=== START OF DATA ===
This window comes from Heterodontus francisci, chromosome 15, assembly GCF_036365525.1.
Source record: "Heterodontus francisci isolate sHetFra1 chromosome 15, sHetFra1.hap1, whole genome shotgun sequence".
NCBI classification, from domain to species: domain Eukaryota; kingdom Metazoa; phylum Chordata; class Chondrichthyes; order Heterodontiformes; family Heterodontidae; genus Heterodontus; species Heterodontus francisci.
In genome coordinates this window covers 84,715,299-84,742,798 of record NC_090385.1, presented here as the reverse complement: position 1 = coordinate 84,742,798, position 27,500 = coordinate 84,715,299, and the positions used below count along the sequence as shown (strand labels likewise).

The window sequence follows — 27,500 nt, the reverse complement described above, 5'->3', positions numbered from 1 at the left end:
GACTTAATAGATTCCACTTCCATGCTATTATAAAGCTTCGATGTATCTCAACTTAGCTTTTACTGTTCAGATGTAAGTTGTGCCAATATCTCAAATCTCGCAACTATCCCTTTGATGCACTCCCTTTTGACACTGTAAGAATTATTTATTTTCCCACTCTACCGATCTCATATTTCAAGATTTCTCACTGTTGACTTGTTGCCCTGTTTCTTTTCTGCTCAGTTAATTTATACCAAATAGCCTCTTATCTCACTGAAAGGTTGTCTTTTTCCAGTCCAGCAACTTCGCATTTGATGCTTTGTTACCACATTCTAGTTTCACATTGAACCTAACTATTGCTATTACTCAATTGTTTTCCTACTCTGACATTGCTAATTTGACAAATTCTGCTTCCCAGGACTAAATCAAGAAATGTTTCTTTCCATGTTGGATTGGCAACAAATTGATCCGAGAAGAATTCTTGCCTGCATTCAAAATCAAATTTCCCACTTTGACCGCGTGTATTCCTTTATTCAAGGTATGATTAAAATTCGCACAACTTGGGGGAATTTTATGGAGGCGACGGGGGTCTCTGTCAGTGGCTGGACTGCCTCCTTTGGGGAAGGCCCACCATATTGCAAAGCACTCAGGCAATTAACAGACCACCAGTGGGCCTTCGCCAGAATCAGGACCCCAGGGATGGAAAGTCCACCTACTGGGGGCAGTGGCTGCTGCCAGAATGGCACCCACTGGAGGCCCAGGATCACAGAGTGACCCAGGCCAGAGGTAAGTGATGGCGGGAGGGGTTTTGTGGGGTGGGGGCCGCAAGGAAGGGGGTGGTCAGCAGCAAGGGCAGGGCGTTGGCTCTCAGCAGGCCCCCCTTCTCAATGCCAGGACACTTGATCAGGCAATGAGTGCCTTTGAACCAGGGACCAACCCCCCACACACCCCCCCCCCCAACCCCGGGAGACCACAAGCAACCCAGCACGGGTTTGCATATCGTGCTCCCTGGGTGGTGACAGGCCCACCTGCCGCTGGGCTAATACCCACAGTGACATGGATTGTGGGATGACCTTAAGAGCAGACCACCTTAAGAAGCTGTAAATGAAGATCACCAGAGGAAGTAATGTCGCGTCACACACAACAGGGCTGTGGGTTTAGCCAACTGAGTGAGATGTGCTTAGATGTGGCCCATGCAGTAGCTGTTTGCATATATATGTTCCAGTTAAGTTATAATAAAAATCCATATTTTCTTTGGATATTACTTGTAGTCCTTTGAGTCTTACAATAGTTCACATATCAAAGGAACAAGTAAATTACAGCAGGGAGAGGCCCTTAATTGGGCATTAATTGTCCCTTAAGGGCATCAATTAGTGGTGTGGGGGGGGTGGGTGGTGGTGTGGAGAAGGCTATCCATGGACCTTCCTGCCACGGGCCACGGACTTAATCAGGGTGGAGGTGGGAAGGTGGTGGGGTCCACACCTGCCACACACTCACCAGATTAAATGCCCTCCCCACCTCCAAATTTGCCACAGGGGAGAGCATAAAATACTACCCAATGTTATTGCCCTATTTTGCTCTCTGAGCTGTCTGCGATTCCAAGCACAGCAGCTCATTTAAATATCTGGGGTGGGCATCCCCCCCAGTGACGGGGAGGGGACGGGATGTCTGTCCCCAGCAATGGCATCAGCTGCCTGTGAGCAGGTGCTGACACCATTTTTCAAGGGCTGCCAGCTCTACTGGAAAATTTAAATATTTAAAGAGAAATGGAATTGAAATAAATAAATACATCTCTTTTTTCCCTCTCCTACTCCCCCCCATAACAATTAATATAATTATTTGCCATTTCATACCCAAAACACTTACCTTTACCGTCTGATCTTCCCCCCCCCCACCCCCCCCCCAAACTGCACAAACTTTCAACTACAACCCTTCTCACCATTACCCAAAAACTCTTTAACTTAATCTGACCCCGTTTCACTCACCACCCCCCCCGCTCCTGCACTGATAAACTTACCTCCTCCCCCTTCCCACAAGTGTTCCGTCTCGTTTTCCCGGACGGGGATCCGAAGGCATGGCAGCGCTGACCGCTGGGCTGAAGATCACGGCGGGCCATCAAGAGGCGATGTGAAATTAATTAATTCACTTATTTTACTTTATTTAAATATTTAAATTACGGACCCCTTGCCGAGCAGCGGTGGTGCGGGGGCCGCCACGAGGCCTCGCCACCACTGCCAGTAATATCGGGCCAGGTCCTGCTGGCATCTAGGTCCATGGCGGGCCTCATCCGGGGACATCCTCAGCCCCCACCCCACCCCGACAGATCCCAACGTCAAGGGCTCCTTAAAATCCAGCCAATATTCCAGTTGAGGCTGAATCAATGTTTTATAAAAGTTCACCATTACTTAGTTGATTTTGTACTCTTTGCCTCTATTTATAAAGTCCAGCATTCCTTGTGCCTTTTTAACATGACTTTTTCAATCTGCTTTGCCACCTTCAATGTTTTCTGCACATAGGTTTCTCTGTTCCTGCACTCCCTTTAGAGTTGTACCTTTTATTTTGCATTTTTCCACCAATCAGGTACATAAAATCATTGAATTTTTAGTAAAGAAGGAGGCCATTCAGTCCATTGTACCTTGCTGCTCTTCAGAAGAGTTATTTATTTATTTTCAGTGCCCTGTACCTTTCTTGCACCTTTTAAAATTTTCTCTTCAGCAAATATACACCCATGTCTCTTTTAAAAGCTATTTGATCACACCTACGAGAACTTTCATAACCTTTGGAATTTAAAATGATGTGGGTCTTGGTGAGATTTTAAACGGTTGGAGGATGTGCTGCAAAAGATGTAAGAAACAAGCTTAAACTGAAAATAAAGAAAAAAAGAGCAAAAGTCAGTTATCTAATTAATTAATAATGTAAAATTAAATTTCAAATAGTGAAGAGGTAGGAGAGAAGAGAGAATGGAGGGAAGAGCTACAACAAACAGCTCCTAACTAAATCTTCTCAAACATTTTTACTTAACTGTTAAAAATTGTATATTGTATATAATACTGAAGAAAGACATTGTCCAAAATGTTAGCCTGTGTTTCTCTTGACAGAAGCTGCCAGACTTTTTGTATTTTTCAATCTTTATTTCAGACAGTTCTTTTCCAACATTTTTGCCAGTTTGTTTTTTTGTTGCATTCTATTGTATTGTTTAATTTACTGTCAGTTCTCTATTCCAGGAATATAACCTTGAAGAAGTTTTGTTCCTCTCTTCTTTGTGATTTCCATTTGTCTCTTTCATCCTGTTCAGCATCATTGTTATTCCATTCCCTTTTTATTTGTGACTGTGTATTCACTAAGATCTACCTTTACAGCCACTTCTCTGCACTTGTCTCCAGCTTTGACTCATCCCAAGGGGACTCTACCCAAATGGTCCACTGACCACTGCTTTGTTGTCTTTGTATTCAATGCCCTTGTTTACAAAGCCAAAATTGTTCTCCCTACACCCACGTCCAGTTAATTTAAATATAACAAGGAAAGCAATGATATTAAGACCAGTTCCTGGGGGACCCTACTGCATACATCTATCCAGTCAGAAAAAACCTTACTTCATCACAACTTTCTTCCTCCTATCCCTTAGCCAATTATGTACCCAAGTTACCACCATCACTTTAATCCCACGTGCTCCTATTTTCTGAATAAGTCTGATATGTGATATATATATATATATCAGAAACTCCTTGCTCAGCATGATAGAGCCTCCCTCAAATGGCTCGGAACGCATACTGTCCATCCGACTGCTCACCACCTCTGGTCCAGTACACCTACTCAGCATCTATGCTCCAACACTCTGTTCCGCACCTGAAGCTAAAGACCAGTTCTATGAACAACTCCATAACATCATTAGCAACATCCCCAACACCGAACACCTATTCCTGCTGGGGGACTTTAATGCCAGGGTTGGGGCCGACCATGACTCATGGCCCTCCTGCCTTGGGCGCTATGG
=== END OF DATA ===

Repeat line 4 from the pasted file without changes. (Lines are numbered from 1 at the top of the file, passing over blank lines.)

In genome coordinates this window covers 84,715,299-84,742,798 of record NC_090385.1, presented here as the reverse complement: position 1 = coordinate 84,742,798, position 27,500 = coordinate 84,715,299, and the positions used below count along the sequence as shown (strand labels likewise).